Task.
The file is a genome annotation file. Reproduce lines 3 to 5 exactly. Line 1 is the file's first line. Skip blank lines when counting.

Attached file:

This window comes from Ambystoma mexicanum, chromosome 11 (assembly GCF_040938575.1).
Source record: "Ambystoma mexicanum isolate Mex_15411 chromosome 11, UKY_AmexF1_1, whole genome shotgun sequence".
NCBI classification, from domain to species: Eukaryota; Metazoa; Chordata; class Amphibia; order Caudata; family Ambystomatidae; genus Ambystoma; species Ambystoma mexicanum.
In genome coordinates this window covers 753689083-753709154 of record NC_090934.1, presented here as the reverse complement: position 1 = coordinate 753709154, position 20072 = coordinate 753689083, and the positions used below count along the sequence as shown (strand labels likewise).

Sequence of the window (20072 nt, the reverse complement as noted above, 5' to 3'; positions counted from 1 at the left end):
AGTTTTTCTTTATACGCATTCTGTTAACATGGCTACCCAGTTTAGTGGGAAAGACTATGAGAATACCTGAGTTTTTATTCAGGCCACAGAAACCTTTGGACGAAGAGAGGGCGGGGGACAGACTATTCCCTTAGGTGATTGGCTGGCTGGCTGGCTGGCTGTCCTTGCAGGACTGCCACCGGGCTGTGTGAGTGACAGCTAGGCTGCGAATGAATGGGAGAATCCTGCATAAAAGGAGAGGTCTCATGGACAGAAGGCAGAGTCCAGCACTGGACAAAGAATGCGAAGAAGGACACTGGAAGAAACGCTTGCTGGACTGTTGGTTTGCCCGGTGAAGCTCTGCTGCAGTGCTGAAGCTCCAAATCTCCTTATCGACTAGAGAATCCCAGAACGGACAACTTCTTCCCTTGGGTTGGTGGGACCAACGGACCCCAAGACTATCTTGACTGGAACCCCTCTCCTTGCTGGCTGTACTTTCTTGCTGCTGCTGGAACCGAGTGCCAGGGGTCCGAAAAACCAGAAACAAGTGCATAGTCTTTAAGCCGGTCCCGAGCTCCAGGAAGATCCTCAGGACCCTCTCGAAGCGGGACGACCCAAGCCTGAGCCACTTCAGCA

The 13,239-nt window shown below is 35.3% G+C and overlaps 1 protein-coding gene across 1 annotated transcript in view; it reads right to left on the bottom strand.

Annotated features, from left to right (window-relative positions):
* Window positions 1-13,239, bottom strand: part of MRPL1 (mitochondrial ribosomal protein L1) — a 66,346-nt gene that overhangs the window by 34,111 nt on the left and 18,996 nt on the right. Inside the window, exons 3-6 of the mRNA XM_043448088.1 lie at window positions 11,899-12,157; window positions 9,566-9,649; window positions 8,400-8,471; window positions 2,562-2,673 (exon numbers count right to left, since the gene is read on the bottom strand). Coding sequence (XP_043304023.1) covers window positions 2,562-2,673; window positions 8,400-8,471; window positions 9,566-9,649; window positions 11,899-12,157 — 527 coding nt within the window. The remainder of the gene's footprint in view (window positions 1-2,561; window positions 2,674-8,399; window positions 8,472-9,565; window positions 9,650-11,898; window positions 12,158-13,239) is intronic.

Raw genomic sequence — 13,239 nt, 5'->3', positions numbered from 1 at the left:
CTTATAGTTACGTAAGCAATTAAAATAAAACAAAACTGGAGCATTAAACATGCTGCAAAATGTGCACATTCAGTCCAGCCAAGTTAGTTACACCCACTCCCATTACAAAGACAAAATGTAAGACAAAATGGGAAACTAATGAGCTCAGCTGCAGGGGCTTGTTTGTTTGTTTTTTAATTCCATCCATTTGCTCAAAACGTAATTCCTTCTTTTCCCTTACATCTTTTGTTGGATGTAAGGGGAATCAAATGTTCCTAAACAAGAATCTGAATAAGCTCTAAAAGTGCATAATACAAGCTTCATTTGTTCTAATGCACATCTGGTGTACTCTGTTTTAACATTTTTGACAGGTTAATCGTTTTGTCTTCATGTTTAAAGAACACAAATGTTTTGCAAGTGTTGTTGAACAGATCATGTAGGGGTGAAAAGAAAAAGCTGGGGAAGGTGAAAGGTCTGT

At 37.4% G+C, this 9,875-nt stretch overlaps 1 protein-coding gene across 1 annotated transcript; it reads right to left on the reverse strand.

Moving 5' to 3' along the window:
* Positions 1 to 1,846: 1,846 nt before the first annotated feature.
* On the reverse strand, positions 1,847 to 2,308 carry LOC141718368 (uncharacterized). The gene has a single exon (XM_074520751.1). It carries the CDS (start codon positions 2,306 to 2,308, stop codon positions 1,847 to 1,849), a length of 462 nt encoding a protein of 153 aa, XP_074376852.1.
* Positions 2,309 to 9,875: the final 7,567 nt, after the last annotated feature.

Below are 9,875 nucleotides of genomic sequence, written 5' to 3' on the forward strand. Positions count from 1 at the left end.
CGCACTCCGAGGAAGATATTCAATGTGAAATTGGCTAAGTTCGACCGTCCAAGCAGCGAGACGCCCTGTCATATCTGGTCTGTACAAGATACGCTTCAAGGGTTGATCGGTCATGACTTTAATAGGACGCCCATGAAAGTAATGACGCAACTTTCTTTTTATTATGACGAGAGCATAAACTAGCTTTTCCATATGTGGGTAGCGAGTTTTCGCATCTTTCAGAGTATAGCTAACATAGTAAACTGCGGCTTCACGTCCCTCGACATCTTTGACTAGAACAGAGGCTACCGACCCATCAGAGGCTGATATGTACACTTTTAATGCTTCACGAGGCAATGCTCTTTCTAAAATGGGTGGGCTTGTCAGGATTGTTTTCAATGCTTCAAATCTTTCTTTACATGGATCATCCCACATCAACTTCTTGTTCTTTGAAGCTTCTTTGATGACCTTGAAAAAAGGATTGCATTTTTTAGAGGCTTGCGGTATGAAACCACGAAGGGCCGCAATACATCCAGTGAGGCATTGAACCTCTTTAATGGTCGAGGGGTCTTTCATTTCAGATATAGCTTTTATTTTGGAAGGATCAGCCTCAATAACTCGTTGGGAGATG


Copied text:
NCBI classification, from domain to species: Eukaryota; Metazoa; Chordata; class Amphibia; order Caudata; family Ambystomatidae; genus Ambystoma; species Ambystoma mexicanum.
In genome coordinates this window covers 753689083-753709154 of record NC_090934.1, presented here as the reverse complement: position 1 = coordinate 753709154, position 20072 = coordinate 753689083, and the positions used below count along the sequence as shown (strand labels likewise).

Sequence of the window (20072 nt, the reverse complement as noted above, 5' to 3'; positions counted from 1 at the left end):